Use three points to make a pitch that a media professional would love
Pitching stories is one of the key parts to a successful public relations plan. Those that want their stories pitched have the story. However, they need one other key ingredient for success: what the reporters are interested in.
For successful pitches, the reporter and editors’ interests are fundamental. When you pitch, you’re not throwing a story in front of someone and demanding they publish it; you’re suggesting something they might be interested in. If you’re throwing stories around without getting the reporter or editor interested, you’re just wasting his or her time and your money. You need pitches that get a media professional excited and interested in what you want the world to know, not just a bland press release. An excited media professional comes from a positive experience that makes them more likely to consider your pitch.
An efficient, laser-guided approach to pitching will help your company give media professionals the types of experiences they love and get your company news coverage. Use these three tips to realign your pitches to be more effective.
1. Focusing on the right outlets
One mistake people make when it comes to pitching is using the shotgun approach: pitching a story to any news outlet you can find. This just leads to lots of pitches going into the trash and your PR budget getting smaller without any gains. Instead, you should be focusing on places that your story would be a good fit for.
Would anyone be interested in a story about your IT company’s new CEO in “Time Magazine”? No, unless you’re a large corporation that’s a household name. A better idea would be to find IT and business leadership-related media outlets that would naturally have an interest in what your pitches are.
2. Pitch stories your outlets would be interested and passionate about
Another key part of pitching is sending them to people that would be interested in them. If they show some interest, get them passionate about it. Explain to them how it aligns with their interests and how it’s the kind of story they want to tell.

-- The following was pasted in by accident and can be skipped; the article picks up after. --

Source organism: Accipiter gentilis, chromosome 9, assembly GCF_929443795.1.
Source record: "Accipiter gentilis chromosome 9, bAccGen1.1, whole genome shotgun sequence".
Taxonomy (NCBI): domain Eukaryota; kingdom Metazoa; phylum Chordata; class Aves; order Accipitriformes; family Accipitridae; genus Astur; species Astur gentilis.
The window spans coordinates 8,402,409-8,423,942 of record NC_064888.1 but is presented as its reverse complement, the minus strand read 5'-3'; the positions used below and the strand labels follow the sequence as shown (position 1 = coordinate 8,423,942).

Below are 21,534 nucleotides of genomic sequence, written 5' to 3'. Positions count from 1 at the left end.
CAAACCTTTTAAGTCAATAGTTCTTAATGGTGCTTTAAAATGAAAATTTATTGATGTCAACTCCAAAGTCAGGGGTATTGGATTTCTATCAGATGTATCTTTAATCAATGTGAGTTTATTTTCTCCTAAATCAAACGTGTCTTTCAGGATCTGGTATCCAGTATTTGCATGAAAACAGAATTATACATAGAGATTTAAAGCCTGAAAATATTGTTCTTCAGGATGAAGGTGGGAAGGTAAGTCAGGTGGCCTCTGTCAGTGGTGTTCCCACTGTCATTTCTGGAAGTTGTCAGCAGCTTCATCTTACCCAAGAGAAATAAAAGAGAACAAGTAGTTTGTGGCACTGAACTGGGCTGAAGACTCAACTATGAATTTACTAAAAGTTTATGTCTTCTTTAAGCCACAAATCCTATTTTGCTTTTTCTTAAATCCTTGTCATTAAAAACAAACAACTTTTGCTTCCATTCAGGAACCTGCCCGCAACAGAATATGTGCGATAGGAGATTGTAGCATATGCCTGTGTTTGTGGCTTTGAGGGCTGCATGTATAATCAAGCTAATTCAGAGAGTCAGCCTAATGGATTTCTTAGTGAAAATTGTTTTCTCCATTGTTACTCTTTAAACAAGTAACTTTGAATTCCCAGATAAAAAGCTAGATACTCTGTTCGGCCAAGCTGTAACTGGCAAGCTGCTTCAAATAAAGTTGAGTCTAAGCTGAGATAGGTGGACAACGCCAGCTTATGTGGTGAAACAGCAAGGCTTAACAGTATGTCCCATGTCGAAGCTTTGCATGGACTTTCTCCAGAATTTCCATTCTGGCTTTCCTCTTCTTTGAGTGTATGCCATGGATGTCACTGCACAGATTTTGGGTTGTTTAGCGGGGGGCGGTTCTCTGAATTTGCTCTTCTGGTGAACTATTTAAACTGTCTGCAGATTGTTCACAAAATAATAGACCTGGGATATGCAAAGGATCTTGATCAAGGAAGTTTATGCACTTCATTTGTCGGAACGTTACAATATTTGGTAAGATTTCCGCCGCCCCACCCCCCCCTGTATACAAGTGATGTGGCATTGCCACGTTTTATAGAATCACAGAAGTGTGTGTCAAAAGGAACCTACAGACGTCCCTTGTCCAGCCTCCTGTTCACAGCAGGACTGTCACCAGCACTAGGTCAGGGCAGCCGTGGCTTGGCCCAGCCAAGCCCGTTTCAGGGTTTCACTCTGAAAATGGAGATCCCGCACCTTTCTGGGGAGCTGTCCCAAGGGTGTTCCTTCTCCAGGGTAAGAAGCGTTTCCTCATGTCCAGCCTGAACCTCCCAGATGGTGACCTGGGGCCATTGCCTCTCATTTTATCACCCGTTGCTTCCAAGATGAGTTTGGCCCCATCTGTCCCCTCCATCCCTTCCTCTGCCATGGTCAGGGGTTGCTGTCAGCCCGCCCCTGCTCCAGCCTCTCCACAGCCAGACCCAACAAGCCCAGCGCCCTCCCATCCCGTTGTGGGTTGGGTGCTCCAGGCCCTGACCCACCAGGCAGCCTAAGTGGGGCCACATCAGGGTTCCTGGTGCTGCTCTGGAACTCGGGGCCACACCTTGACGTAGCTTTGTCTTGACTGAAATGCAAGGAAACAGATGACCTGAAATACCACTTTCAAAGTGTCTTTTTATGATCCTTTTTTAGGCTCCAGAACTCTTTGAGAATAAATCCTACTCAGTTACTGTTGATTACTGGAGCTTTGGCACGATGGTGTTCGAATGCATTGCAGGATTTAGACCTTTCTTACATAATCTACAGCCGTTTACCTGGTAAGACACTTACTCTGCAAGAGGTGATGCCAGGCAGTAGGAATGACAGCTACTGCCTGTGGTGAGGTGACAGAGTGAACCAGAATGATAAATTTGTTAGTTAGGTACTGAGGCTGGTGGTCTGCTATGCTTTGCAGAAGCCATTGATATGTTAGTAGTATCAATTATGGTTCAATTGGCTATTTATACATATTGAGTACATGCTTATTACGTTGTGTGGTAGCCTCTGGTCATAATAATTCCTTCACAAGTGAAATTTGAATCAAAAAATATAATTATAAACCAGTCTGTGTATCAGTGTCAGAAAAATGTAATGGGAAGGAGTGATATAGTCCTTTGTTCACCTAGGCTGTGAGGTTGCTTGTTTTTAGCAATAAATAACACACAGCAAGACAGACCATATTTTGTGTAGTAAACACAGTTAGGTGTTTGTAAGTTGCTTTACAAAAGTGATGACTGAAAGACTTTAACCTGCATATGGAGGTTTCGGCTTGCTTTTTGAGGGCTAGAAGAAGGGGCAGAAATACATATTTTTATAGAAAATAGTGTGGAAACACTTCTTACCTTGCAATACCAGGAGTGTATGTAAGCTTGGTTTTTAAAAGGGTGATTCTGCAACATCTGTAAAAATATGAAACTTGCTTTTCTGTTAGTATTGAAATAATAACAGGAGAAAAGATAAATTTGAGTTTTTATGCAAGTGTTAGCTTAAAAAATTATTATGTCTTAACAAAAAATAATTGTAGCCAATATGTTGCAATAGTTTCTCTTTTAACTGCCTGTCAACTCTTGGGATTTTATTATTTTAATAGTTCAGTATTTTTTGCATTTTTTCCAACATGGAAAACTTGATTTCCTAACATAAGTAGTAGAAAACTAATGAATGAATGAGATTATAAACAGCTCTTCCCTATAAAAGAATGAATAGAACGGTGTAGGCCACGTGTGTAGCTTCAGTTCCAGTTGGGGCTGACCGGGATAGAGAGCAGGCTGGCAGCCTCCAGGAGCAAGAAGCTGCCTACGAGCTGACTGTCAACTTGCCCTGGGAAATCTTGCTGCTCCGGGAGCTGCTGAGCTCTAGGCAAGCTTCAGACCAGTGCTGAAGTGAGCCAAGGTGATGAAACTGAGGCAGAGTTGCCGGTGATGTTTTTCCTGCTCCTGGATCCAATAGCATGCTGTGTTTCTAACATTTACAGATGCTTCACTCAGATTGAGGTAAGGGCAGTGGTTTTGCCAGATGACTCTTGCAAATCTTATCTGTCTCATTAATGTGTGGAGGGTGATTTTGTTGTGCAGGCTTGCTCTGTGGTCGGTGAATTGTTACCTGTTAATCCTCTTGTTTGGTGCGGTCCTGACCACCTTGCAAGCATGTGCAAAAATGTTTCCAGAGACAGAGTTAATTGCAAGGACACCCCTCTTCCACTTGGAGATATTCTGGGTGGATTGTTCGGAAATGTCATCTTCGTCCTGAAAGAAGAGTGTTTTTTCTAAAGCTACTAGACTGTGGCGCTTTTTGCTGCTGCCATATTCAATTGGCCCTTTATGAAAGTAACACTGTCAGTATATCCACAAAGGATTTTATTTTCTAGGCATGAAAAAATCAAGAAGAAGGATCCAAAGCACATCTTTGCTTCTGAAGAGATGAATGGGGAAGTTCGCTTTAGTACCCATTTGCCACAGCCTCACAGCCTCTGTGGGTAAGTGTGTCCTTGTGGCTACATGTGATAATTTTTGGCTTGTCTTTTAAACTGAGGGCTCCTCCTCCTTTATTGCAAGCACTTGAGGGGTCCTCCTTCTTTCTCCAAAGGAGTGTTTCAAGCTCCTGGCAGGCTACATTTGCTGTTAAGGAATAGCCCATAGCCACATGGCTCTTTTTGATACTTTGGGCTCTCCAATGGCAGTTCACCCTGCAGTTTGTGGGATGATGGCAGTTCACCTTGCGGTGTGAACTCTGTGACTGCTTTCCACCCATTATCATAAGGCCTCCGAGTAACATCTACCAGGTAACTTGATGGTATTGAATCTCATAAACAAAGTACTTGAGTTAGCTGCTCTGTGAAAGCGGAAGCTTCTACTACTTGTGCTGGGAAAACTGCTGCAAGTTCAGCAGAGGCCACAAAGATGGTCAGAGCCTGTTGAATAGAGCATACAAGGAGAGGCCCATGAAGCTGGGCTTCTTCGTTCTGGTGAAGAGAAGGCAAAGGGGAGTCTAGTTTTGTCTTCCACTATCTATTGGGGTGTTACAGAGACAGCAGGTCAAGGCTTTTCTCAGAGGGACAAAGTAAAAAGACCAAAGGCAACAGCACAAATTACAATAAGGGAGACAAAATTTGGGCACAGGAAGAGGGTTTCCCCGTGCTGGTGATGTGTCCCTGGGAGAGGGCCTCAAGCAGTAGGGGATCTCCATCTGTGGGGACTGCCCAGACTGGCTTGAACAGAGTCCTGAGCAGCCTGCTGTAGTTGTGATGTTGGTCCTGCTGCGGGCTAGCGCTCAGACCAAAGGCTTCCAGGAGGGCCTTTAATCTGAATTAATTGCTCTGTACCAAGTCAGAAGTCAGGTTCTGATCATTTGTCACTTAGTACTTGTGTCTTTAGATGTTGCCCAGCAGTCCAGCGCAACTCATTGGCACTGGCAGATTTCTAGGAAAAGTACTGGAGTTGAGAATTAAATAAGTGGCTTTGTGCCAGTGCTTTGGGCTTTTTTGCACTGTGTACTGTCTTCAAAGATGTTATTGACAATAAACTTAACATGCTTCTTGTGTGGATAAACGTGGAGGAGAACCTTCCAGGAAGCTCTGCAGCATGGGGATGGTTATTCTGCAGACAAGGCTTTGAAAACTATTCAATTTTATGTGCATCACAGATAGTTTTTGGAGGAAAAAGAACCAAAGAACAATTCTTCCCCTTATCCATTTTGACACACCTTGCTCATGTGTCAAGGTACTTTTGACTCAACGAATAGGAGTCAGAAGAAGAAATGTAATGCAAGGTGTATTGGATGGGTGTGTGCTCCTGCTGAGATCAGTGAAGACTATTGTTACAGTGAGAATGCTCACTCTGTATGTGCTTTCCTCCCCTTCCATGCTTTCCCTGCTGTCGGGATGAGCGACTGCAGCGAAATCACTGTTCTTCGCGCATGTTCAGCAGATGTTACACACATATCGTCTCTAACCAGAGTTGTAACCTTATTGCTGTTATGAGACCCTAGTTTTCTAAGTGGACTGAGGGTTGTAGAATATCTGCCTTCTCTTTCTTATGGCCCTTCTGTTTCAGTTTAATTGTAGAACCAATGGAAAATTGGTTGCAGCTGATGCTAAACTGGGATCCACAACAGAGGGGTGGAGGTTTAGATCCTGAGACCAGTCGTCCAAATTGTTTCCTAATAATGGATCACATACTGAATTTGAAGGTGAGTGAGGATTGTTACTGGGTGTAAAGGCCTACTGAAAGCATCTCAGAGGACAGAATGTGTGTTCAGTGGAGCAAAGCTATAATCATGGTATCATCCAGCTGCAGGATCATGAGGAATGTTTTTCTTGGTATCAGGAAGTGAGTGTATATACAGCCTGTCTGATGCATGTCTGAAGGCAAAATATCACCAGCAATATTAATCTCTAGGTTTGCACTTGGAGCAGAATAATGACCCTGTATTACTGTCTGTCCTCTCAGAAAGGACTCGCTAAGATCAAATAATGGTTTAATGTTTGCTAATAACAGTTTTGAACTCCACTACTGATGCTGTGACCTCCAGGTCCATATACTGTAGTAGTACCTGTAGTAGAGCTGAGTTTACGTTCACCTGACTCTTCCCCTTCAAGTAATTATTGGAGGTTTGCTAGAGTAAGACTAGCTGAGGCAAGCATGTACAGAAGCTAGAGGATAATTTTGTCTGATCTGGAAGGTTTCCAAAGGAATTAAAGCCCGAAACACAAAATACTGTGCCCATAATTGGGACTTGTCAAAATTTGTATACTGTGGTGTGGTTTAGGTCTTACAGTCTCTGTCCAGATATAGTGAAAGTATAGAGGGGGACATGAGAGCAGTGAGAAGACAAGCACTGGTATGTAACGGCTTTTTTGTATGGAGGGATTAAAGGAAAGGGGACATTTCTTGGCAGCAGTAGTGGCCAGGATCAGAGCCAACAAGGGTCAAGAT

By making them passionate about the story, you can also use this opportunity to make sure the media contact understands the pitch and represents your company well. Using passion to create a positive, two-way relationship ensures both of you will get something out of the story instead of the one-sided way media pitches are usually viewed.
3. Get to know your media contacts
Pitching isn’t the only part of getting your stories in the media. Building successful and positive relationships with media outlets is important as well. Introduce yourself and create great relationships with media contacts in places that would be receptive to your pitches. Having a pre-existing relationship makes it easier to tailor your pitch to what they’re interested in and clarify any misunderstandings. From there, you can apply step two to make it even more interesting to them once you’ve gotten their attention.
Reporters and editors receive hundreds of pitches every day. You not only need to make yours stand out from the others. You need to build interest in the story itself. Taking the time to pitch correctly will ensure your public relations budget is used far more effectively. It will also get the stories you want to appear in the media. Not only will it lead to more positive stories for you, but it also leads to memorable and great experiences with your PR team, eventually creating more interest in future pitches.
Clients love Jacob’s speed. Jacob is an inbound marketing-certified webmaster. He earned an integrated communications degree from Florida State College at Jacksonville. Jacob joined Axia PR as an intern in August 2015 and earned his way into a critical role at our PR agency.